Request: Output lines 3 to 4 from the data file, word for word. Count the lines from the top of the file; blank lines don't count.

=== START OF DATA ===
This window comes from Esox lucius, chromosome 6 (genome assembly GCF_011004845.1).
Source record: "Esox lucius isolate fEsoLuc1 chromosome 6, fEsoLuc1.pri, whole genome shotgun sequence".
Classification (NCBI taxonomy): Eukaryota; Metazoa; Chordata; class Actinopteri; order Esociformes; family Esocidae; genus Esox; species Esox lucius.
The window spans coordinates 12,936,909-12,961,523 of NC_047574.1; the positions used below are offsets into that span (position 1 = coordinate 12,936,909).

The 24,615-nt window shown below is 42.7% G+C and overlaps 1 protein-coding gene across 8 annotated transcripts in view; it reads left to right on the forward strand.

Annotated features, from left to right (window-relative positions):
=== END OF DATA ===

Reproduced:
Classification (NCBI taxonomy): Eukaryota; Metazoa; Chordata; class Actinopteri; order Esociformes; family Esocidae; genus Esox; species Esox lucius.
The window spans coordinates 12,936,909-12,961,523 of NC_047574.1; the positions used below are offsets into that span (position 1 = coordinate 12,936,909).